BEYOND NUCLEAR PUBLICATIONS

Search
JOIN OUR NETWORK

     

     

DonateNow

 

 

Japan

Until the Fukushima accident, Japan had 55 operating nuclear reactors as well as enrichment and reprocessing plants which had suffered a series of deadly accidents at its nuclear facilities resulting in the deaths of workers and releases of radioactivity into the environment and surrounding communities. Since the Fukushima disaster, there is growing opposition against re-opening those reactors closed for maintenance.

.................................................................................................................................................................................................................

Sunday
Jun122011

Comparing working conditions for "bio-robots" (that is, workers) at Fukushima Daiichi with Chernobyl

A blog post at Lucas Whitefield Hixson compares the humidity, heat, and high radiation at Chernobyl in 1986 to Fukushima Daiichi today, as Japanese workers are now suffering heat stroke and dehydration as summer temperatures making already difficult working conditions even more unbearable. Workers wear 20 pounds of protective gear and respirators, to fend off radioactive particles and gases, although such suits do not protect against X-ray like gamma radiation -- thick lead would be required to block that. Included is a documentary with footage and commentary regarding the hazards faced by Chernobyl "liquidators" in the first days and weeks after the Chernobyl catastrophe began, including shoveling by hand chunks of highly radioactive debris back into the gaping maw of the exploded reactor. Dose rates of 7,000 Roentgen per hour led to 45 second shifts for "liquidators". Even that short a shift would deliver close to a 10 Roentgen dose. It is not clear from the documentary, however, how many such shifts individual "liquidators" were forced to undertake.

Sunday
Jun122011

May photos by Daisuke Tsuda show latest images of devastation at Fukushima Daiichi 

"Reactor 3," by Daisuke Tsuda, May 2011May 2011 photos, posted June 12th by Lucas Whitefield Hixson, by Japanese photographer Daisuke Tsuda show what the reactor units and surrounding facilities look like after the triple assault of earthquake and tsunami on March 11th, followed by nuclear catastrophe for the past three months. Note how Unit 3's secondary containment reactor building is largely rubble-ized, at least on the upper floors, where, for one thing, the high-level radioactive waste storage pool is (was?!) located. Note also how Unit 4's entire secondary containment reactor building -- especially at the top -- is leaning, risking complete loss of the high-level radioactive waste storage pool if the building actually collapses.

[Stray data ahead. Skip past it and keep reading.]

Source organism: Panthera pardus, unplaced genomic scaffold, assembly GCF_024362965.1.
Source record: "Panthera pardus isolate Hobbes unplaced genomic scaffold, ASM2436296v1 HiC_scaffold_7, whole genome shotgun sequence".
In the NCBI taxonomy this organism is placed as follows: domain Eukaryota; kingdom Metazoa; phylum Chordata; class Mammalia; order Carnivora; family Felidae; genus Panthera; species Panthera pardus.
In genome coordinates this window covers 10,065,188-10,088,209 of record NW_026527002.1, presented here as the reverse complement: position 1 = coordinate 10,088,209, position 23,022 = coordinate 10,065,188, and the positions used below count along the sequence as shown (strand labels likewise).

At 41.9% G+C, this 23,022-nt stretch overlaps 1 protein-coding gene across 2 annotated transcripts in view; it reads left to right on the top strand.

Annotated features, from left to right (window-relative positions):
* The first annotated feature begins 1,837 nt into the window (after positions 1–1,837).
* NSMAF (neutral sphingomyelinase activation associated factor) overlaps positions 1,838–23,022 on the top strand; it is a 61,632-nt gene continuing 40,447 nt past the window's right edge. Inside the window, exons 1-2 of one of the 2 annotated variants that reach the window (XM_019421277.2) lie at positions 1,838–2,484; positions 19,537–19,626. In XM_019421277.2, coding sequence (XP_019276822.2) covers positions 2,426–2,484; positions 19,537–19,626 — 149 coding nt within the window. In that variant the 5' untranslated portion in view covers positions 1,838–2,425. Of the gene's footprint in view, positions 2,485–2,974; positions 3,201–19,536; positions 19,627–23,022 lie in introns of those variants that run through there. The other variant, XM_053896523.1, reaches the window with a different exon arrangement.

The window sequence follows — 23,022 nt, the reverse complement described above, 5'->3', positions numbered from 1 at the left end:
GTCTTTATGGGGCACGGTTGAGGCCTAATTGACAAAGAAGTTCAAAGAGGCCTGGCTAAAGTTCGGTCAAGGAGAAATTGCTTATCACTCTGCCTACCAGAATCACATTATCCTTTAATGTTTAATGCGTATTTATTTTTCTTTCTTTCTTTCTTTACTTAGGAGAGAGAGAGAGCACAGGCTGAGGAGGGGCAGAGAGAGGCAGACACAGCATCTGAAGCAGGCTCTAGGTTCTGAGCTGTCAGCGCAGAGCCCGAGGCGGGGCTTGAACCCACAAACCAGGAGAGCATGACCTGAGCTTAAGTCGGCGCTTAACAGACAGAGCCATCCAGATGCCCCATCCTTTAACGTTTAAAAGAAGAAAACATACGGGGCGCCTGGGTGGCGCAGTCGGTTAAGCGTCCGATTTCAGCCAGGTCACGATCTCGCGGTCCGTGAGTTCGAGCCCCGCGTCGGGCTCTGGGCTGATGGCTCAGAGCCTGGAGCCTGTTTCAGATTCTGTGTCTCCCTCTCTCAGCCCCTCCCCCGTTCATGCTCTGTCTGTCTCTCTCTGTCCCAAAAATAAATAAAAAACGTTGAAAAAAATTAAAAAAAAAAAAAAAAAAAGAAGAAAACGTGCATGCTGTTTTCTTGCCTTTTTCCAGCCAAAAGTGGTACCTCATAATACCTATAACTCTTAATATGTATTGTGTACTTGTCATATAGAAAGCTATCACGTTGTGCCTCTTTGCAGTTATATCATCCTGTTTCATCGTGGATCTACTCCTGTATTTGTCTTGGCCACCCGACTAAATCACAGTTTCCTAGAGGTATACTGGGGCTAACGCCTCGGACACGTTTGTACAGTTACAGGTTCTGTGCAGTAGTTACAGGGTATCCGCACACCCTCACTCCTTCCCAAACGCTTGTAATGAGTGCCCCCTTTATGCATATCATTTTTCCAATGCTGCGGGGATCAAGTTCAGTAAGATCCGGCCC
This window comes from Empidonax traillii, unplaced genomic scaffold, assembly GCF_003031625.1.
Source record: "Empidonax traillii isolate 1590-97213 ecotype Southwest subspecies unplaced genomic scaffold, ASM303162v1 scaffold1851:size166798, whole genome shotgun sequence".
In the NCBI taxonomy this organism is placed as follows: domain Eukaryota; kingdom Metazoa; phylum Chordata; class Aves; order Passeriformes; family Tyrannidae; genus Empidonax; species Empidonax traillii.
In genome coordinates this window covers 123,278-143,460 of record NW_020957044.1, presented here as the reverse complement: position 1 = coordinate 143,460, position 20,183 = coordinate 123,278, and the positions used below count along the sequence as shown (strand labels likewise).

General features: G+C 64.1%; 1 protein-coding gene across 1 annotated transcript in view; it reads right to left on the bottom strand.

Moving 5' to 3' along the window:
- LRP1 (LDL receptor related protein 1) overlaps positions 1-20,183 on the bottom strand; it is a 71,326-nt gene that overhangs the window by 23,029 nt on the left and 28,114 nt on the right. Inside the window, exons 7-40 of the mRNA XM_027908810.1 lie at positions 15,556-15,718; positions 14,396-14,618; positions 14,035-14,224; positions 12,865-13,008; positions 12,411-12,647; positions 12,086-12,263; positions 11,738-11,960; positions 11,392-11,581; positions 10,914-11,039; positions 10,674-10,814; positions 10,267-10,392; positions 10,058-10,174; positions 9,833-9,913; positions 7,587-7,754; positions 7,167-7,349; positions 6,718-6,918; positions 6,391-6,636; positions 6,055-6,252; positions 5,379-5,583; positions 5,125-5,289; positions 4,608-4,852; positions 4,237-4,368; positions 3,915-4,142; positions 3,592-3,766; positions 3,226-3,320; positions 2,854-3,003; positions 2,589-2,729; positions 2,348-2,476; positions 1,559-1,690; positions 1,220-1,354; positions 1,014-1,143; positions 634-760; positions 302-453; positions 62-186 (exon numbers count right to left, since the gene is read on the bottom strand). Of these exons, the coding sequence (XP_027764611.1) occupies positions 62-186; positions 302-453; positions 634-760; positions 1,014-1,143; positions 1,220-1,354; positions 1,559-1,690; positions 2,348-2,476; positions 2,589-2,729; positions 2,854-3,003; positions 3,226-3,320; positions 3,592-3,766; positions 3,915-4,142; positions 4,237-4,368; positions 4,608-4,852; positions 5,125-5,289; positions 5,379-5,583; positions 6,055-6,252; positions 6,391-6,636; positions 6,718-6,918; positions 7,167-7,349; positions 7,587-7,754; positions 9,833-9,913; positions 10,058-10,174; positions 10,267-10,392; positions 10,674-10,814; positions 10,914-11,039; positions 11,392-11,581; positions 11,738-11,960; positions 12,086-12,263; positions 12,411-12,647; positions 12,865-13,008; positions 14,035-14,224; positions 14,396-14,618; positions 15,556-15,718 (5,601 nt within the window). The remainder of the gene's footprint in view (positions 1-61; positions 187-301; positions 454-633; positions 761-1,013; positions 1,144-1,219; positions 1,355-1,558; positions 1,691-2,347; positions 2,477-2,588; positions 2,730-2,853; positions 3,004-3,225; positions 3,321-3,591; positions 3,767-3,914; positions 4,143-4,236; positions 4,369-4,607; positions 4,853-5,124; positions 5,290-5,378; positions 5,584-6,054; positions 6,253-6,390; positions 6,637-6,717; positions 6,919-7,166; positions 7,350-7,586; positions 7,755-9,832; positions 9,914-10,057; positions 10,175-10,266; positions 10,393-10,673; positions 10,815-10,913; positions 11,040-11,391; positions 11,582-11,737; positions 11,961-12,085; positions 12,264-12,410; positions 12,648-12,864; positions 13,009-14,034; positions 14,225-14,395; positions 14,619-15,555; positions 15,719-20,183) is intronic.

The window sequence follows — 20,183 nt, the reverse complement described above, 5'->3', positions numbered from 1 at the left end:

Friday
Jun102011

Earless "mutant" rabbit born near Fukushima

The baby bunny has raised concerns about birth defects after massive amounts of radiation were released around the failed Fukushima reactors.

Wednesday
May252011

French nuclear safety agency calls for wider Japan evacuation

From the Times of India:  "Seventy thousand people living beyond the 20-kilometre no-go zone around Fukushima should be evacuated because of radioactivity deposited by the crippled nuclear plant, a watchdog said. Updating its assessment of the March 11 disaster, France's Institute for Radiological Protection and Nuclear Safety (IRSN) highlighted an area northwest of the plant that lies beyond the 20-km (12 mile) zone whose inhabitants have already been evacuated. Radioactivity levels in this area range from several hundred becquerels per square metre to thousands or even several million bequerels per square metre, the IRSN report, issued late Monday, said.

Tuesday
May242011

Tepco has no more room to store radioactive water from Fukushima Daiichi cooling operations

NHK public broadcasting has reported that Tokyo Electric Power Company's (Tepco) desperate efforts to cool melting down reactor cores at Fukushima Daiichi Units 1, 2, and 3, as well as to cool overheating high-level radioactive waste storage pools at the multi-unit complex, have generated so much radioactively contaminated cooling water, that storage capacity for its retention is drawing to a close. Tepco admitted the leakage of radioactively contaminated water into groundwater and the ocean -- to the tune of tens of thousands of tons -- in both March and April.